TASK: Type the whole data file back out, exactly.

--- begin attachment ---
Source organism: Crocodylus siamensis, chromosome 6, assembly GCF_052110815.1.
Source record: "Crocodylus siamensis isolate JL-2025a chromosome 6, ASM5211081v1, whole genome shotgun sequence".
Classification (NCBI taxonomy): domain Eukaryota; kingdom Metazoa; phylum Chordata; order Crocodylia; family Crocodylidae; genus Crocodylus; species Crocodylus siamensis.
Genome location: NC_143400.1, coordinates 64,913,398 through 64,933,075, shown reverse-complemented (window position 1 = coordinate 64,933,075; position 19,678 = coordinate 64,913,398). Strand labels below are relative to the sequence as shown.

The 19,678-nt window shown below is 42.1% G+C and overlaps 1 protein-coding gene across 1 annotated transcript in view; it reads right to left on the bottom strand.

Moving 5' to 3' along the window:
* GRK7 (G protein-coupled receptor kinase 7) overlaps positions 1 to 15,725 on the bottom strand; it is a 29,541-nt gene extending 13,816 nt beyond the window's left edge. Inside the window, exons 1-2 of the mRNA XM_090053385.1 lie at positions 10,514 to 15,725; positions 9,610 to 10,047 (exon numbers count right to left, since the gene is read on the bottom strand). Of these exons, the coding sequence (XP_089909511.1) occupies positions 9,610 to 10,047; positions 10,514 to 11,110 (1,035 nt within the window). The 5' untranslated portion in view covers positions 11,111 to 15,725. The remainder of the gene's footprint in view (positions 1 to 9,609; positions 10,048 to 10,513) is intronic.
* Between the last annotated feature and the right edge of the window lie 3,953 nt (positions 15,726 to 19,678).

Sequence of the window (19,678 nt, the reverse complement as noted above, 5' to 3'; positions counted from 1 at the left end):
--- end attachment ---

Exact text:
Source organism: Crocodylus siamensis, chromosome 6, assembly GCF_052110815.1.
Source record: "Crocodylus siamensis isolate JL-2025a chromosome 6, ASM5211081v1, whole genome shotgun sequence".
Classification (NCBI taxonomy): domain Eukaryota; kingdom Metazoa; phylum Chordata; order Crocodylia; family Crocodylidae; genus Crocodylus; species Crocodylus siamensis.
Genome location: NC_143400.1, coordinates 64,913,398 through 64,933,075, shown reverse-complemented (window position 1 = coordinate 64,933,075; position 19,678 = coordinate 64,913,398). Strand labels below are relative to the sequence as shown.

The 19,678-nt window shown below is 42.1% G+C and overlaps 1 protein-coding gene across 1 annotated transcript in view; it reads right to left on the bottom strand.

Moving 5' to 3' along the window:
* GRK7 (G protein-coupled receptor kinase 7) overlaps positions 1 to 15,725 on the bottom strand; it is a 29,541-nt gene extending 13,816 nt beyond the window's left edge. Inside the window, exons 1-2 of the mRNA XM_090053385.1 lie at positions 10,514 to 15,725; positions 9,610 to 10,047 (exon numbers count right to left, since the gene is read on the bottom strand). Of these exons, the coding sequence (XP_089909511.1) occupies positions 9,610 to 10,047; positions 10,514 to 11,110 (1,035 nt within the window). The 5' untranslated portion in view covers positions 11,111 to 15,725. The remainder of the gene's footprint in view (positions 1 to 9,609; positions 10,048 to 10,513) is intronic.
* Between the last annotated feature and the right edge of the window lie 3,953 nt (positions 15,726 to 19,678).

Sequence of the window (19,678 nt, the reverse complement as noted above, 5' to 3'; positions counted from 1 at the left end):